Side Door: the tech platform helping artists make a living
Co-founded by Vancouver musician Dan Mangan, the startup enables artists to perform in non-traditional venues and recently secured a deal on Dragons’ Den.
Beer can’t pay the bills, but for Juno-award winning artist Dan Mangan, that was often how he was compensated in the early days of his career. Although he enjoyed performing in bars and other smaller, intimate spaces, the financial returns were always variable. “If I played to 30 people in a bar, I'd get paid in beer tickets, and if I played to 30 people in our living room, I got $500,” he said.
Although Mangan eventually built a successful career as a musician — performing in large venues all over the world — when he founded his own record label, he found it challenging to secure smaller settings that would still be financially meaningful for his bands. “I remember back in the early days thinking, you know, man, if only there was a network of house concert hosts or something that was easy to tap into.”
In 2016, Mangan connected with Laura Simpson, who was based in Halifax and working to help artists tour and market themselves outside of the region. The most successful shows, she said, weren’t necessarily in larger, official venues, but in non-traditional spaces like living rooms. Simpson was also personally hosting shows out of her home and saw true potential to scale: “I wanted to prove out how anybody could become a host and to make it really efficient,” she said.
Side Door was founded in 2017 by Mangan and Simpson to better equip artists to perform in unconventional spaces. “We didn't create the house concert,” said Mangan. “But we can daylight it and we can give you the tools to legitimize it.” He noted that 97 percent of artists are unrepresented by an agent, effectively preventing access to established venues. “We want you to be able to tour 100 alternative venue spaces in a year, and then have a document you could give to your accountant at the end of it.”
Today, Side Door is a marketplace for hosts and artists and offers a unique solution to bring a live performance to the stage equitably between the two parties. An apparent competitor is Sofar Sounds, a startup that organizes pop-up live performances in small venues. “Sofar Sounds is like a curation tool. You pay money to go to a private event and you don't know what's going to happen,” Mangan said. “But it's going to be cool because they've curated something for you.” However, the company was notably criticized in the past for failing to pay its performing artists adequately and failing to pay its hosts at all.
In contrast, Mangan hopes for Side Door to eliminate the gatekeeping between hosts and artists. “What we have built is essentially the engine that allows anybody to be their own Sofar Sounds,” he said. “We create a double opt-in, where both sides have to sign off on the show and all the details to make it launch,” Mangan added. This allows for a custom revenue split for both the host and the artist. “It is a shared risk and a shared reward [...] After the show, automatically dispersed in everyone's bank account is their cut of the settlement. So no one has to be asked to be paid,” said Mangan. “And that's a new thing in the industry.”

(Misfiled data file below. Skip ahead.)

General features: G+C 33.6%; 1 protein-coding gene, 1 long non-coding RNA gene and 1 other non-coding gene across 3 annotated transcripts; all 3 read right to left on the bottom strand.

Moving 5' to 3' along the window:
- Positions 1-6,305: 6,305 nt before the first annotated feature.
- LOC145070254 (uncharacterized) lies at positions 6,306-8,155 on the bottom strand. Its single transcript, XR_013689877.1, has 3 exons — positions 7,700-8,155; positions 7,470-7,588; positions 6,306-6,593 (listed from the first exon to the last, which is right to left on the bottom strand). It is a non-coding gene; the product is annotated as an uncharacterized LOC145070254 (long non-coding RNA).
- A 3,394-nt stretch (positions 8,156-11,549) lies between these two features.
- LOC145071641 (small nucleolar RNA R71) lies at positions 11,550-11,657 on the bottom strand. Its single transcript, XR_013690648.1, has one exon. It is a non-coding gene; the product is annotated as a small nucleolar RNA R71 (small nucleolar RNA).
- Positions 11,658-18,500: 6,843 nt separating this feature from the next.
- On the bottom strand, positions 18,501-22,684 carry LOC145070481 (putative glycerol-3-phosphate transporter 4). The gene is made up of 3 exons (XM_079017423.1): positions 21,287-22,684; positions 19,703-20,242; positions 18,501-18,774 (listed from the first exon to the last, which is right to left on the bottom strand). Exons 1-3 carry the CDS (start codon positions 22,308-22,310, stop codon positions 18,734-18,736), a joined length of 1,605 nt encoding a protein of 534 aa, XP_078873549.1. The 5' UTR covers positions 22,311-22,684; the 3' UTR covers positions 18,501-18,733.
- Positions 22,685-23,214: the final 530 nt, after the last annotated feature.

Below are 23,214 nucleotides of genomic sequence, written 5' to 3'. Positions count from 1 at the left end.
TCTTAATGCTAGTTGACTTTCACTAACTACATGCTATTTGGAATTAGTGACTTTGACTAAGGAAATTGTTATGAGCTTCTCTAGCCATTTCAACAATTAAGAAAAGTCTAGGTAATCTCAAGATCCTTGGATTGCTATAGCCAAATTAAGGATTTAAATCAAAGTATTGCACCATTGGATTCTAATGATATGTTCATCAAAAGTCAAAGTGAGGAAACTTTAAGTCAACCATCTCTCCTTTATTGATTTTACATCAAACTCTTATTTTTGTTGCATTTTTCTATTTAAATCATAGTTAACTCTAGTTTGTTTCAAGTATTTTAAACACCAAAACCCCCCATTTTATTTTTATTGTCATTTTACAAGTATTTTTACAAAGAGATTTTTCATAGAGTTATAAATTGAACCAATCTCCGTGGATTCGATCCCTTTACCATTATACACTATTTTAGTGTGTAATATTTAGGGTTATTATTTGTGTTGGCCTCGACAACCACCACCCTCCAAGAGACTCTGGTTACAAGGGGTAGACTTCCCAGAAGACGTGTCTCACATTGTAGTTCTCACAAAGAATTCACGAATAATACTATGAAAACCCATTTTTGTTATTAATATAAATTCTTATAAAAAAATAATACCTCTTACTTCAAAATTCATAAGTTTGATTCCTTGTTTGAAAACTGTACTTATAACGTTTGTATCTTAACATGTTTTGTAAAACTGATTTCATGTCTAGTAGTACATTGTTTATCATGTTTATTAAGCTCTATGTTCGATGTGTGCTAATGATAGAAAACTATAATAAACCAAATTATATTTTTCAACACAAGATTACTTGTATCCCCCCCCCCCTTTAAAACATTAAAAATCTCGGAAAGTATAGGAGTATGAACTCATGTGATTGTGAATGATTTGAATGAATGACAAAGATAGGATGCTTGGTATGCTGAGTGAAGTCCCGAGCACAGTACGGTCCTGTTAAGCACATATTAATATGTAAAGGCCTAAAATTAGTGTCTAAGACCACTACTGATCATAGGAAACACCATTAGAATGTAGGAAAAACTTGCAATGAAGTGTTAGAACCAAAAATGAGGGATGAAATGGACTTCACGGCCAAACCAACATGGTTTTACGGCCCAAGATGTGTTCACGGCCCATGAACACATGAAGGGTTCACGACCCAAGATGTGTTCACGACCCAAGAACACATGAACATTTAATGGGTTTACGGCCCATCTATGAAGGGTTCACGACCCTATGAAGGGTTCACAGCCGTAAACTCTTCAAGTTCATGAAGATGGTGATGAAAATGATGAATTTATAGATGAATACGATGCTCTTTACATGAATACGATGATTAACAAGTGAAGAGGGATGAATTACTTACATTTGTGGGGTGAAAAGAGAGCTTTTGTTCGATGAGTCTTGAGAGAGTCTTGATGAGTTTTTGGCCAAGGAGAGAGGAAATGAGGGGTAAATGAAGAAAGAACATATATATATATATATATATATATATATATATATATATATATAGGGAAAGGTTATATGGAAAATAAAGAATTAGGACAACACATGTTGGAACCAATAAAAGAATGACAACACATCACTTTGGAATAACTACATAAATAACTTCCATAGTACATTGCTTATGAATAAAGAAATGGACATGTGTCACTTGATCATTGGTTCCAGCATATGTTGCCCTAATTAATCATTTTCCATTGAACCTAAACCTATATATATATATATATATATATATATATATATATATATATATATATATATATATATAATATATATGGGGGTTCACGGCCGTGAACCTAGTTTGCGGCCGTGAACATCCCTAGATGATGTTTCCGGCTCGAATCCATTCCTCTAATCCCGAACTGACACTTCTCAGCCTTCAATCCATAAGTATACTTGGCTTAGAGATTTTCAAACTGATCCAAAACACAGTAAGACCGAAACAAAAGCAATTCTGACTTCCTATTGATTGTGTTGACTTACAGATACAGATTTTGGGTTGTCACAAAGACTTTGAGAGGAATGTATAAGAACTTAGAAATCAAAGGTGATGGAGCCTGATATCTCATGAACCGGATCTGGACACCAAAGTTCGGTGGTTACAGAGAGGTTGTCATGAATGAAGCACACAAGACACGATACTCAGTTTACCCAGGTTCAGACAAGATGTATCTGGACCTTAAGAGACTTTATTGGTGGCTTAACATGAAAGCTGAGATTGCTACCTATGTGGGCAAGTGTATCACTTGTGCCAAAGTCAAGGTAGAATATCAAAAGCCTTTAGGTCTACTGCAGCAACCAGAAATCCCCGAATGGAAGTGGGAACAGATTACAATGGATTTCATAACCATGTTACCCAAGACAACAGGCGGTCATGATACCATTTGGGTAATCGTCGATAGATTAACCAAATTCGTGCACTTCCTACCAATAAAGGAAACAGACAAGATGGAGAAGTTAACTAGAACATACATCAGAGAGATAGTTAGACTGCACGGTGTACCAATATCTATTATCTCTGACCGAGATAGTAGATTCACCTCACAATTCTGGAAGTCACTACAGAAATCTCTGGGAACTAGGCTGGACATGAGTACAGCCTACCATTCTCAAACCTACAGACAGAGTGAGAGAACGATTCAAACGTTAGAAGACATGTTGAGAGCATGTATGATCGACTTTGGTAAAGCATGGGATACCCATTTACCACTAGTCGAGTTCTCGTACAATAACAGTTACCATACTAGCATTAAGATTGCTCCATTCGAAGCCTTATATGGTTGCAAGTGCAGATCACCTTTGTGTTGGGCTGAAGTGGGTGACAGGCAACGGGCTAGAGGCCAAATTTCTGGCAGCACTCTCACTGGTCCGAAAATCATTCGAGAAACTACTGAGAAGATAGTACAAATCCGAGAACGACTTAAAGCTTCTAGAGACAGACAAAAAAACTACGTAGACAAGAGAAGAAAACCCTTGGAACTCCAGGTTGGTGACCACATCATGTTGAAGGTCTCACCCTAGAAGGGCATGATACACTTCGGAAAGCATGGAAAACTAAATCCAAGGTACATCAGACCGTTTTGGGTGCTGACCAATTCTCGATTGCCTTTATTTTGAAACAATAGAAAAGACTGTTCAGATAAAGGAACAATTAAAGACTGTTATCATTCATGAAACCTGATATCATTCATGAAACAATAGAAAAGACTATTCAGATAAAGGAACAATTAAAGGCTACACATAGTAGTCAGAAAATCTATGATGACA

Especially valuable, added Simpson, are the necessary tax compliances built into their software that are often overlooked by artists and hosts in informal venues. “We really wanted to make the tools transparent so that it legitimized these shows,” she said. “These artists that are doing these shows can prove out, ‘I can sell this many tickets in this market’ [...] And [the artists] can take that to promoters and venues and other opportunities. And we can maintain that data record for the artists so they can build their career.”
The company has raised a number of financing rounds but most recently found itself on Dragons’ Den. For co-founders with more experience in the music industry than in tech, learning the language, participating in startup accelerators, and courting VCs was difficult enough, but pitching to the Dragons presented a wildly different challenge.
“It's funny, being in the soundstage with a bunch of lights on you,” described Simpson of their Dragons’ Den experience. “And then all six of the Dragons are basically just firing questions — interrupting each other, interrupting you. You're trying to remember which question you're answering [and you realize] you’re like three questions [behind]. And you have no notes: you can't refer to anything. And a lot of the questions are numbers-based.”
For budding tech startups looking to pitch to the Dragons, Simpson and Mangan offered a few words of advice.
“Know your numbers. If you stutter on your numbers, you’re done,” said Mangan. “If Dragons’ Den is the first pitch you've ever done, that's probably not a good idea [...] Laura and I had the experience of being grilled by 100 other investors prior. So nothing they said surprised us.”
“For tech companies, it's tricky because they really go for the tactile stuff on the show,” added Simpson. “That's why we had Dan performing — you had to pitch something that's an experience or something tactile that people can really sink their teeth into.”
Side Door successfully secured a $500,000 investment on a convertible note from one of the Dragons, Arlene Dickinson. But both Mangan and Simpson agreed that even if they walked away without an investment, the exposure alone was meaningful, particularly in attracting new hosts to their platform. “There are millions of untold potential venues: in people's homes, spaces, cafes, bookstores, wherever,” said Mangan. Side Door hopes to bring a performance to a new space near you.
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